I knew that it would hurt. I knew that even after all the preparation – the determined months of 4 am wake up calls, runs so hot I would almost faint, a social life sacrificed in the name of training, all the iced muscles and severe lack of sleep, that it would hurt. What I didn’t know was how quickly I would realize that it was all worth it.
Where: Arlington, VA
Date & Time: October 27, 2013, 7:55 AM
Race Time: 04:27:44 – 632nd in my age group (out of 1,825) and 9,580 overall (23,720). This was strange for me. Coming off of a recent half marathon with an average pace of 8:46, a pace of 10:13 seems like crawling. I don’t want to say I was disappointed because my only goal was to finish, preferably somewhere in the 4 hour range, and I did. But the part of me that didn’t wear a watch or listen to my GPS, and had no idea of my pace until I finished, was a little dismayed.
Yes, I am proud. Yes, I know I did fine – I did beat Oprah after all – but as a runner whose times have gotten progressively more impressive as the year has gone on, cant help but be a bit defeated.
Weather: Perfect. A cold morning (around 45) overcast skies. I’m pretty sure it didn’t get above 55 all day. And when these guys fell from the sky before the start, I couldn’t help but be inspired.
Worst Mile: 18-24. I now know what ‘hitting the wall’ feels like. Priding myself that I’ve never hit it during any race or training run, it didn’t even cross my mind that it would be a problem. Jokes on me. Also mile, 13 brought on a quarter size blister on the bottom of my foot between my big toe and index(?) toe. A painful bubble of torture until it finally, blissfully, popped around mile 23. Ready to throw up yet? Yeah, I was too.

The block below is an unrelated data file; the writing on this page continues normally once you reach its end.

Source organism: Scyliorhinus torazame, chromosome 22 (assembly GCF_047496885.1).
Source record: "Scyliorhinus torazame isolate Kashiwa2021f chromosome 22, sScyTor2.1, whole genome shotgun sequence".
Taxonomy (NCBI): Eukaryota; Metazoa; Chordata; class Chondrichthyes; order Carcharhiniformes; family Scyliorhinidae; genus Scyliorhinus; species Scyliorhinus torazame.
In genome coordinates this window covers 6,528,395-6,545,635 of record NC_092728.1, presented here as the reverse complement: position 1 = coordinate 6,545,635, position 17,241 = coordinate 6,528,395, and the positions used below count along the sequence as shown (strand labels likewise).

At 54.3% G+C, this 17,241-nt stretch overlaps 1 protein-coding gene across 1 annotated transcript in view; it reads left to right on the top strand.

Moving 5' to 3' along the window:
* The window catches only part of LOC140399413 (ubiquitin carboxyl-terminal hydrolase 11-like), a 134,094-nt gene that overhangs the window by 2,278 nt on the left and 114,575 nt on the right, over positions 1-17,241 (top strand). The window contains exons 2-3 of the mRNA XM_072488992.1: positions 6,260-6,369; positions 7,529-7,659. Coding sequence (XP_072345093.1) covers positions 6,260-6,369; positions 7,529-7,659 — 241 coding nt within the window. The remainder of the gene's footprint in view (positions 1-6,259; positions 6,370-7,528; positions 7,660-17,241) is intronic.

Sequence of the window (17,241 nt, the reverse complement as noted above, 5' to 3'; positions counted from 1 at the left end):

Best Mile: 1-7 and 25. I felt great the first several miles. In fact, I didn’t even take off my throw away sweatshirt until around mile 8. I stuck with a pace that I felt comfortable running for the long haul, around the 9:30/mile range.
It needs to be noted here that J illegally hopped in and ran 6 miles with me around Haines Point, a particularly lonely stretch of the course. He didn’t even blink when I asked him to switch his sock with me in a failed attempt to fix my increasingly painful blister. And when he hopped out, his dad hopped in and ran another 10 miles with me – talking me through the bad parts (there were a lot) and inadvertently being the reason why I didn’t stop to walk when everyone else was.
Fuel: My favorite PowerBar goop, and a coffee on the Metro ride to the start line. I think I could have afforded more fuel, but pre-race nerves had me focused on other things. I took a Gu every 6 or 7 miles (Salted Caramel flavor is my jam) and at least two Gatorade cups at each stop. Oh lemon-lime Gatorade, your sweet nectar has never tasted so good.
How did I feel: Funny. when the handsome Marine asked me this same question before placing my medal around my neck, my response was “like shit”. And I did feel like shit. I felt like shit during the last 10 miles, and I felt like shit when I finished. But that feeling quickly subsided when you realize that you just ran a damn marathon. Of course I felt like shit – you JUST RAN A MARATHON! The pain passes, but your accomplishments are forever.